City Paper is not for tourists
LL’s heard of terrible bosses, but this is ridiculous. Former Harry Thomas Jr. staffer Neil Rodgers not only lost his D.C. Council job for his alleged involvement in the disgraced ex-councilmember’s grant-steering schemes, but now he claims the feds are trying to prosecute him in place of his old boss.
Rodgers, the only person in the sprawling Thomas investigation who fought the charges, faces 20 years in prison for allegedly funneling, at Thomas’ direction, anti-drug money to pay off an inauguration party’s $100,000 tab.
Thomas, meanwhile, has less than a year left on the three-year prison sentence he received after pleading out on plundering nearly $500,000 worth of city grants intended for at-risk kids. With no Thomas for the feds to take to trial, Rodgers attorney Billy Martin says that his client is getting the worst of the government’s frustrations with the sticky-fingered councilmember.
Martin, who’s previously represented football player-turned-dog fighter Michael Vick and city credit card-loving former D.C. Housing Finance Agency head Harry Sewell, says that prosecutors have given him a whopping 100,000 pages of evidence, much of it unrelated to the inaugural ball Rodgers allegedly helped illicitly fund. Instead, the documents relate to other funding schemes Rodgers worked on for Thomas but that don’t figure into his indictment.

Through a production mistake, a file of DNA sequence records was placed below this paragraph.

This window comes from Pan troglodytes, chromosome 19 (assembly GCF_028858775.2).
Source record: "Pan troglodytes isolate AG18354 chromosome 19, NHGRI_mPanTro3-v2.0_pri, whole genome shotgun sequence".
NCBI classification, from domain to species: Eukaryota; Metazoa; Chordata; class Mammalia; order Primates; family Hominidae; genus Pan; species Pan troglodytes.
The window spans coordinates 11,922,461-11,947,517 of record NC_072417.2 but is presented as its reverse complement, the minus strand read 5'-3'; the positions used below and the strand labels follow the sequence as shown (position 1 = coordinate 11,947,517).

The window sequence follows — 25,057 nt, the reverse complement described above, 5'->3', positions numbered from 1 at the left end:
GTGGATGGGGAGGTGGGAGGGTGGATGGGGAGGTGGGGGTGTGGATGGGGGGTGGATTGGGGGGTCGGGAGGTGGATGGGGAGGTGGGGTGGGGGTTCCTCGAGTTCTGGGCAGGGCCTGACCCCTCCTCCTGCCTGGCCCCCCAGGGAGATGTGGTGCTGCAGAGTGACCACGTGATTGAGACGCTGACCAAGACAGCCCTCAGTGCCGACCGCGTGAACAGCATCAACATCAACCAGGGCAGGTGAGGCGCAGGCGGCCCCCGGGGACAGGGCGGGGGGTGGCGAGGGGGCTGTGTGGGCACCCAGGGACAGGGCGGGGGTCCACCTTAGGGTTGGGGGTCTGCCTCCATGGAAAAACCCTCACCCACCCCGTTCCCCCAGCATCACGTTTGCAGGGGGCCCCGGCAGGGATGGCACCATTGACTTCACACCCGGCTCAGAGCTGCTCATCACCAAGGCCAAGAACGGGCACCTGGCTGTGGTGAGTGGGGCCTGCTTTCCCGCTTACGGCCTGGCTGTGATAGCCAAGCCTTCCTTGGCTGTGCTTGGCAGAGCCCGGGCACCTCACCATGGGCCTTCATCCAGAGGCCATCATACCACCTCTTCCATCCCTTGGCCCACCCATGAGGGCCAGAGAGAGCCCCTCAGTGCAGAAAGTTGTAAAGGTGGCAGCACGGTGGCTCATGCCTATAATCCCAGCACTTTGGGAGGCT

“Through the trial of Mr. Rodgers, the government will attempt to essentially try its case against Harry Thomas,” Martin wrote in one legal motion aimed at excluding the other grants from a trial.
Au contraire, say the feds. In their side of the legal battle that’s played out over the past two months, they say that introducing the other bogus grants provides a glimpse into how Rodgers operated. “The proposed evidence is probative of [Rodgers’] knowledge, intent, and modus operandi,” prosecutors write in one motion.
While the Jeff Thompson investigation into Mayor Vince Gray‘s 2010 campaign has featured lower-level players flipping on higher-ups as part of their pleas, Rodgers’ case might have the opposite dynamic. Thomas’ own plea deal involved cooperating with the government, and he made an unexplained visit to the District two months before the U.S. Attorney’s Office charged Rodgers.
Both the U.S. Attorney’s Office and Martin declined to comment to LL.
Photo by Darrow Montgomery